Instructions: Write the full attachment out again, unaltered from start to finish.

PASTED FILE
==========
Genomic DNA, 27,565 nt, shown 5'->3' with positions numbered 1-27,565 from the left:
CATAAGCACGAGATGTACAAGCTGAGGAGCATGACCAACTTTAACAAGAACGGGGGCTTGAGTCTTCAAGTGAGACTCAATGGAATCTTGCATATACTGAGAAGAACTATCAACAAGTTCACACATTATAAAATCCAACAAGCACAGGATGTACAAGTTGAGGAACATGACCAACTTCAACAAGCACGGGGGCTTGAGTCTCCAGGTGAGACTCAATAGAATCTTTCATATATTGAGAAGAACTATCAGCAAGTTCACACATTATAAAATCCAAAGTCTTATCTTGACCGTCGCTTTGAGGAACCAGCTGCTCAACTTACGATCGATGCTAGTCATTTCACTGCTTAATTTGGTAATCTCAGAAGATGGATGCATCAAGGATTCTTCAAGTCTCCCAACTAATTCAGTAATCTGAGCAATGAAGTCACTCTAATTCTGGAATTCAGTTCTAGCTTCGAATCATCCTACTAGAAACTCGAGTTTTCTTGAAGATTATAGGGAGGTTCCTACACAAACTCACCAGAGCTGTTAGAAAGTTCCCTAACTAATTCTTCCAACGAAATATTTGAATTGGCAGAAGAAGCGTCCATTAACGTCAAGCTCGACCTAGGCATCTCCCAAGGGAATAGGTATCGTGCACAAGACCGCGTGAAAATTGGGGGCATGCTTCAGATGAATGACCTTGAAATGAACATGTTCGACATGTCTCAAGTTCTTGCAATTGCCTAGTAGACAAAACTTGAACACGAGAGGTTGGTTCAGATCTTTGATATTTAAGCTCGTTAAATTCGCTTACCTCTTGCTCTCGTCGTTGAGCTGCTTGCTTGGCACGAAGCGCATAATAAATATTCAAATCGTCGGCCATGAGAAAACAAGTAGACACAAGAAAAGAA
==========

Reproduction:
Genomic DNA, 27,565 nt, shown 5'->3' with positions numbered 1-27,565 from the left:
CATAAGCACGAGATGTACAAGCTGAGGAGCATGACCAACTTTAACAAGAACGGGGGCTTGAGTCTTCAAGTGAGACTCAATGGAATCTTGCATATACTGAGAAGAACTATCAACAAGTTCACACATTATAAAATCCAACAAGCACAGGATGTACAAGTTGAGGAACATGACCAACTTCAACAAGCACGGGGGCTTGAGTCTCCAGGTGAGACTCAATAGAATCTTTCATATATTGAGAAGAACTATCAGCAAGTTCACACATTATAAAATCCAAAGTCTTATCTTGACCGTCGCTTTGAGGAACCAGCTGCTCAACTTACGATCGATGCTAGTCATTTCACTGCTTAATTTGGTAATCTCAGAAGATGGATGCATCAAGGATTCTTCAAGTCTCCCAACTAATTCAGTAATCTGAGCAATGAAGTCACTCTAATTCTGGAATTCAGTTCTAGCTTCGAATCATCCTACTAGAAACTCGAGTTTTCTTGAAGATTATAGGGAGGTTCCTACACAAACTCACCAGAGCTGTTAGAAAGTTCCCTAACTAATTCTTCCAACGAAATATTTGAATTGGCAGAAGAAGCGTCCATTAACGTCAAGCTCGACCTAGGCATCTCCCAAGGGAATAGGTATCGTGCACAAGACCGCGTGAAAATTGGGGGCATGCTTCAGATGAATGACCTTGAAATGAACATGTTCGACATGTCTCAAGTTCTTGCAATTGCCTAGTAGACAAAACTTGAACACGAGAGGTTGGTTCAGATCTTTGATATTTAAGCTCGTTAAATTCGCTTACCTCTTGCTCTCGTCGTTGAGCTGCTTGCTTGGCACGAAGCGCATAATAAATATTCAAATCGTCGGCCATGAGAAAACAAGTAGACACAAGAAAAGAA